With SMB traffic being ubiquitous in enterprise networks, adversaries and Offensive Security Tools can abuse pivoting over SMB named pipes to achieve lateral movement and for pivoting C2 traffic.
This article provides an overview of how adversaries and offensive security tools can abuse SMB Named Pipes for lateral movement and Command and Control (C2) traffic. Named pipes are primarily used for local processes to communicate with each other, but can also facilitate communication between two processes on separate hosts, over Microsoft SMB Protocol. The article explains why pivoting is advantageous for attackers, and provides a visual representation of how pivoting works. It then explains the concept of named pipes, and how they can be abused for privilege escalation.
A demonstration of pivoting via named pipes using Bishop Fox's Sliver C2 framework is provided. The article then explains how hunting and detection of anomalous named pipe creation events can be conducted using Sysmon logs. It explains how outliers can be identified by sorting their occurrences in ascending order, and how to filter for anomalous processes creating pipes that are not signed. Detection can be conducted by cross correlating Net Conn and Pipe Connected events. It explains how a pipe connection event and SMB network connection event will occur in conjunction with each other, and how to use Splunk's bucket command to group events by a time span of 1 minute. This allows us to zero in on named pipes that could be communicating remotely.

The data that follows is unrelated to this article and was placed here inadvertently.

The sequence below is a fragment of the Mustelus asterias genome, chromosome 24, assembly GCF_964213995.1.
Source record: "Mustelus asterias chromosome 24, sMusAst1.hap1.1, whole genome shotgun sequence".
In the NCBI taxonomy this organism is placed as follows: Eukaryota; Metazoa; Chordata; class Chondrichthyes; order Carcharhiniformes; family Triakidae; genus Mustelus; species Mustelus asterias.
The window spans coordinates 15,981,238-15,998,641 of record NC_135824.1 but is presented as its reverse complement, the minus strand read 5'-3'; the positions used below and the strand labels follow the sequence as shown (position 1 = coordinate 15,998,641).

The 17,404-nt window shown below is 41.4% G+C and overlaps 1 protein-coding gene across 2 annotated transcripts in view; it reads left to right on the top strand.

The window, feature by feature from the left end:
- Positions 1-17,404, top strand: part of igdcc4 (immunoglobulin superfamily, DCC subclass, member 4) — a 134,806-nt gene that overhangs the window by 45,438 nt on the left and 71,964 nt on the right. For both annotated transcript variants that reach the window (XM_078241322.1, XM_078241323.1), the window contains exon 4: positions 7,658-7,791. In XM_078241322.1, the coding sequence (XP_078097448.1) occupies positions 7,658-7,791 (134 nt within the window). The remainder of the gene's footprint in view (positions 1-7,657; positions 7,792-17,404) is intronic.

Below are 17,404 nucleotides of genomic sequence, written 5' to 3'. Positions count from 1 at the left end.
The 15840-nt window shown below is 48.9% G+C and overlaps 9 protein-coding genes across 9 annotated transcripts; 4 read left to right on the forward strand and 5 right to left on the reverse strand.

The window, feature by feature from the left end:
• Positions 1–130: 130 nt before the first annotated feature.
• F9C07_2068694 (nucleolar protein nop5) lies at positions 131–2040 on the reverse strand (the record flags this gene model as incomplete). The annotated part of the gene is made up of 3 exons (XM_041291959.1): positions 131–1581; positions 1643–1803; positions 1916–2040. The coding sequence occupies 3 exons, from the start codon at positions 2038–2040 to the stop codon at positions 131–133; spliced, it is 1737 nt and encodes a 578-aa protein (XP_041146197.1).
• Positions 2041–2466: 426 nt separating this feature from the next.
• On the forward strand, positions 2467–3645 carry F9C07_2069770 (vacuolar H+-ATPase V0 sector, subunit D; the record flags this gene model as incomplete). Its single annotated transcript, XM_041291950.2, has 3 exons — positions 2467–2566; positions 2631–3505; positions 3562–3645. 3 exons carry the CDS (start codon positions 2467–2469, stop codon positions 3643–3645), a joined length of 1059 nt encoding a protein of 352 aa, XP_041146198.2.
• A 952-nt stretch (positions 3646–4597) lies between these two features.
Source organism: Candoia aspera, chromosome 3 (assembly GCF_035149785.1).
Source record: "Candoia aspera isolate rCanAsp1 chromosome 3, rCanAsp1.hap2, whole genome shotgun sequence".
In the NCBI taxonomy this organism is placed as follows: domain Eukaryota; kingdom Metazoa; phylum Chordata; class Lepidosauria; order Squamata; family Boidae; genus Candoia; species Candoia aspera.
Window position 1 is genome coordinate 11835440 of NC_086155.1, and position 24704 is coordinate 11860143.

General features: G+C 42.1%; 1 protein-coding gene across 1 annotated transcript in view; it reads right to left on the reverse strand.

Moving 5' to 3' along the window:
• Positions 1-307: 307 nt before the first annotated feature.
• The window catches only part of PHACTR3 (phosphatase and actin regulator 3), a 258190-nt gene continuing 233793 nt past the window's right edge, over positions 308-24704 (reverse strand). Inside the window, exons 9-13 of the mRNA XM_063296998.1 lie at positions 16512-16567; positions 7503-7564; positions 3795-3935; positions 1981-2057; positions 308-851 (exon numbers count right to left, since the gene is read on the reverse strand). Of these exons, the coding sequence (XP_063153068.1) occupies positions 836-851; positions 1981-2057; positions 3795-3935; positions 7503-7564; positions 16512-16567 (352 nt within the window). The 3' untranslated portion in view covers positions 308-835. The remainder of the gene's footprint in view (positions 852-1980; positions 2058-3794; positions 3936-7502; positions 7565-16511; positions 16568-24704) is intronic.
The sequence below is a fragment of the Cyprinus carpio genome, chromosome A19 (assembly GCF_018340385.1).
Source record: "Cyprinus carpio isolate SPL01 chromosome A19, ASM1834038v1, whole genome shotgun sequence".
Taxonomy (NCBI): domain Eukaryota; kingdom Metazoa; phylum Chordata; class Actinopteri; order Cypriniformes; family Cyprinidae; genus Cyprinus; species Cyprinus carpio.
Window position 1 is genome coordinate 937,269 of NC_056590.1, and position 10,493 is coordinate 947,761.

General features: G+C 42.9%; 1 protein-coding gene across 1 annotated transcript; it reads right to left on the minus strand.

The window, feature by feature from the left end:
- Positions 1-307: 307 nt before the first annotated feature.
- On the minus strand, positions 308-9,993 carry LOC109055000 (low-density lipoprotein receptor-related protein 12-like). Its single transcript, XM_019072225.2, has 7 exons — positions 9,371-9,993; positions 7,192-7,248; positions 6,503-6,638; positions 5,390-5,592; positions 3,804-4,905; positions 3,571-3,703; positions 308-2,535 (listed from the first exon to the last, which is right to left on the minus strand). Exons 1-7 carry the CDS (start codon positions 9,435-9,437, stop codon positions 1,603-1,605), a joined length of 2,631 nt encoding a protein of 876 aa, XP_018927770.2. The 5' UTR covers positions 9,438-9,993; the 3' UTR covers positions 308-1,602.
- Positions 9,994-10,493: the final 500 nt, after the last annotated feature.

Network Traffic Analyzers like Zeek can provide visibility into SMB traffic, allowing analysts to detect anomalous named pipes. Live system analysis can also be used to detect named pipes, such as the net file and PsFile Sysinternals tools. These tools can be used to enumerate named pipes on a pivot host, and any open named pipes interacting with remote hosts should be a trigger for further investigation. OpSec considerations are also discussed, such as how attackers can bypass detections by setting custom named pipe values or by injecting into a legitimate process before creating the named pipe.
In conclusion, this article provides a comprehensive overview of how SMB Named Pipes can be used for malicious purposes and how to detect and investigate them. By understanding the use of SMB Named Pipes, analysts can better detect and investigate malicious activity.
📓 Hunting & Detecting SMB Named Pipe Pivoting (Lateral Movement)
👉🏽 With SMB traffic being ubiquitous in enterprise networks, adversaries and Offensive Security Tools can abuse pivoting over SMB named pipes to achieve lateral movement and for pivoting C2 traffic. 👉🏽 SMB Named Pipes for lateral movement and C2 traffic. 👉🏽 Explanation of pivoting and named pipes. 👉🏽 How named pipes can be abused for privilege escalation. 👉🏽 Demonstration of pivoting using Sliver C2 framework. 👉🏽 Detecting anomalous named pipe creation events, using Sysmon logs. 👉🏽 Identifying outliers and filtering for anomalous processes creating pipes. 👉🏽 Cross correlating Net Conn and Pipe Connected events for detection. 👉🏽 Using Splunk's bucket command for grouping events. 👉🏽 Network Traffic Analyzers such as Zeek for detection. 👉🏽 OpSec considerations and how to bypass detections.
🔗 source link: https://bherunda.medium.com/hunting-detecting-smb-named-pipe-pivoting-lateral-movement-b4382bd1df4
🔗 summarized content: https://hut.threathunterz.com/battlefield-intel/articles-and-reports/hunting-detecting-smb-named-pipe-pivoting-lateral-movement
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